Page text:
For both cols= and rows= attributes, you can use an asterisk (*) to assign the balance (remainder) of all space that you have not specifically allocated to another column or row. In the sample, master document above, 50 pixels are given to the first row, and the balance (*) to the remaining row, i.e., to the rest of the page. In the second <frameset>, 175 pixels are given to the first column, and the balance (*) to the remaining column (the rest of the page).
HINT: In practice, cols and rows are not set in the same <frameset> tag, because such a usage generally doesn’t create a desirable page design. However, it is perfectly legal to do so, to create a grid effect.
HINT: If you have more than one column or row assigned the balance (*) of all available space, the balance will be divided equally between or among them, by default. You can, however, put a numeral in front of one or more of the asterisks to establish a ratio for distributing the space; e.g, <frameset rows="*, 40%, 3*"> assigns 40% of the screen to the middle column, and divides the remaining 60% between columns 1 and 3, with the third column getting three times as much of the screen as the first column.
HINT: If you assign sizes of multiple columns or rows in pixels instead of %, be sure to assign the balance (*) size to at least one of them to make it elastic. Otherwise, your frame will not fit right on screens of different sizes and video resolutions.
Can be set to either yes (or 1) or no (or 0), to control whether the frame has a border between itself and each adjoining frame. (See the sample above.) The default is frameborder="1" or frameborder="yes" . Unfortunately, some browsers honor one of these and not the other. Internet Explorer can be counted on to recognize 0 and 1, and Netscape can be counted on to recognize no and yes. As was done in the sample above, you may wish to use both!
NOTE: The presence or absence of visible borders is not supposed to affect whether or not bounded frames can be resized. Unfortunately, in some browsers it does: For those browsers (including older versions of both Internet Explorer and Netscape), turning off the visible border also engages the noresize option. If it is important that visitors be able to resize frames on a particular page, consider leaving the frameborder enabled.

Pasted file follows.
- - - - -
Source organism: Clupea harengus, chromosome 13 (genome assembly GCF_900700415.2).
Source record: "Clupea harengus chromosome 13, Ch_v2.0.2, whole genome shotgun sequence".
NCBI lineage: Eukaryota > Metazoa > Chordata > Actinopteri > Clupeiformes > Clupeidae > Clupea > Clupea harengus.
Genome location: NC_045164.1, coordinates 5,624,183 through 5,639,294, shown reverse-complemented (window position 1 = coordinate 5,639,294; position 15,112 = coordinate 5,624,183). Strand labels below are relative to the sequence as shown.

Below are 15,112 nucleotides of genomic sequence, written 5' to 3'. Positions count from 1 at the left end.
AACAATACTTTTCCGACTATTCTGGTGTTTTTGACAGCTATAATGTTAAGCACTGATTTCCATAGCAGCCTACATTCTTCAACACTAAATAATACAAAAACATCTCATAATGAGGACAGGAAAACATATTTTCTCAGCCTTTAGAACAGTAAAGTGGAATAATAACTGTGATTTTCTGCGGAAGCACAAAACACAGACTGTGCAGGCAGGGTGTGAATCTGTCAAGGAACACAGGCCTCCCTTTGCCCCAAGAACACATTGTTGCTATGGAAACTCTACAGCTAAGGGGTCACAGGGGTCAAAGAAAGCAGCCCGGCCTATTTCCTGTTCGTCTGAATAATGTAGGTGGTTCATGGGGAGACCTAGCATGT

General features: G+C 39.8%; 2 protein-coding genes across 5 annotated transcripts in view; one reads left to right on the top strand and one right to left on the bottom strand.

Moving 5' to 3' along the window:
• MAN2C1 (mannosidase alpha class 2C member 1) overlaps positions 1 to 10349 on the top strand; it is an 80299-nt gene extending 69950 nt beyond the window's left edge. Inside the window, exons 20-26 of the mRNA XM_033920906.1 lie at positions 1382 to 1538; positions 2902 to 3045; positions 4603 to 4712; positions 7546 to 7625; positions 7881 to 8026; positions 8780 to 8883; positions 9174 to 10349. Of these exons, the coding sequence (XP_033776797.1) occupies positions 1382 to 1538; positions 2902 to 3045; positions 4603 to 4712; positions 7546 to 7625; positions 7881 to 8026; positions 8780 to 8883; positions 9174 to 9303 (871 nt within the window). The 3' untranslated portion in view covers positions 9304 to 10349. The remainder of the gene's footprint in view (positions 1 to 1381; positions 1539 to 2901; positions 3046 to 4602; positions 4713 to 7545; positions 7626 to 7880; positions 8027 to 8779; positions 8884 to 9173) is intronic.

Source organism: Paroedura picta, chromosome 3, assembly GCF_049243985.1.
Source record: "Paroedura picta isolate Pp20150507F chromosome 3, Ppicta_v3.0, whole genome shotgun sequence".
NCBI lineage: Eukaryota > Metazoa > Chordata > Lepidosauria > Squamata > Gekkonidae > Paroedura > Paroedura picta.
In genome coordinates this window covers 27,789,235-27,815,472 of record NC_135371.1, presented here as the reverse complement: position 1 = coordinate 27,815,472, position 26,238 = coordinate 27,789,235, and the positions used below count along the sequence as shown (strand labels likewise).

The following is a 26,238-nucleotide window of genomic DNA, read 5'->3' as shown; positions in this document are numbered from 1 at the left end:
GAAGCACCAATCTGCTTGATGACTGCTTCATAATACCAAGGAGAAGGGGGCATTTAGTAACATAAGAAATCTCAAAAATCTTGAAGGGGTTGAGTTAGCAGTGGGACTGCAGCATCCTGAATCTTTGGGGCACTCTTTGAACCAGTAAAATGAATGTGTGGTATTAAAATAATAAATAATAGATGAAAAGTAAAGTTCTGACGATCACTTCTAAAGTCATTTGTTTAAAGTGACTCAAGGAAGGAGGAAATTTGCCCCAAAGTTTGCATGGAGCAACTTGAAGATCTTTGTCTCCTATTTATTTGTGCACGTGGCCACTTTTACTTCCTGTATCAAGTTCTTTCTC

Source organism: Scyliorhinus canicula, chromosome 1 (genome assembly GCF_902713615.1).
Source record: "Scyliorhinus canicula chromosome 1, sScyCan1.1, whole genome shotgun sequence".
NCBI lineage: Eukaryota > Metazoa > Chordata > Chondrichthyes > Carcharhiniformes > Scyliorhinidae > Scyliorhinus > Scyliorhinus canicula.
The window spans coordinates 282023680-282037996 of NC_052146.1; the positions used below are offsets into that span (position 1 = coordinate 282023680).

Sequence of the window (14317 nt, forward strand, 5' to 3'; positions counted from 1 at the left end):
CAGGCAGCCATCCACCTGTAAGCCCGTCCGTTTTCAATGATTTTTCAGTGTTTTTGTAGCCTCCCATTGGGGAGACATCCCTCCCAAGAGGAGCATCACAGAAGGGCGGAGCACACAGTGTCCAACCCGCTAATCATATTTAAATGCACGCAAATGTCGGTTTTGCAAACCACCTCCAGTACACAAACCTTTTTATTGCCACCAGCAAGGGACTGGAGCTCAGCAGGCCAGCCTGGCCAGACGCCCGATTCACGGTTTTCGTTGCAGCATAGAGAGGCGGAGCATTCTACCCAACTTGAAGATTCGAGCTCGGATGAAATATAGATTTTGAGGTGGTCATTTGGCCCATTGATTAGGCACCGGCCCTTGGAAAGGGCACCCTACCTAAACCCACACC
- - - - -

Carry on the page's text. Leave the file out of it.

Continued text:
These control the amount of spacing between frames, in pixels. (Default is 1, but it can be set to 0.) Unfortunately, some browsers honor one of these and not the other. Internet Explorer can be counted on to recognize framespacing, and Netscape can be counted on to recognize border. As was done in the sample above, you may wish to use both!
FRAME tags are inserted after the <frameset> tag, just as if you were inserting HTML tags and content after the <body> tag of a non-frame HTML document. The order in which you list frames is the order in which they are loaded in successive columns or rows. As is shown in the sample above, you may put additional <frameset> tag pairs within a given frame, that is, between a pair of <frameset> and </frameset> tags, much as you would put a <frame> tag. This is used to put multiple columns within a row, or multiple rows within a column.
Attributes that can be used with the <frame> tag include:
Specifies the contents of the frame; that is, what file is to be loaded into it. (Compare this to img src= for loading image files. In fact, you can use src= in a <frame> tag to load an image file instead of a document file, if you wish, and the same rules apply as with an <img> tag.)
Gives the frame a name so that it can be referenced. This name must begin with an alphanumeric character, except in four special situations using the underscore _ character. (See the second and third frames in the sample above.) A frame’s name enables a document loaded into one frame to link to another document and force it to open in the named frame, using the target="framename" tag. This is very handy for menu or navigation bars. target= variations include:
target="_self"loads the linked file into the frame that is calling it. (This is the default.)
target="framename"loads the linked file into the named frame.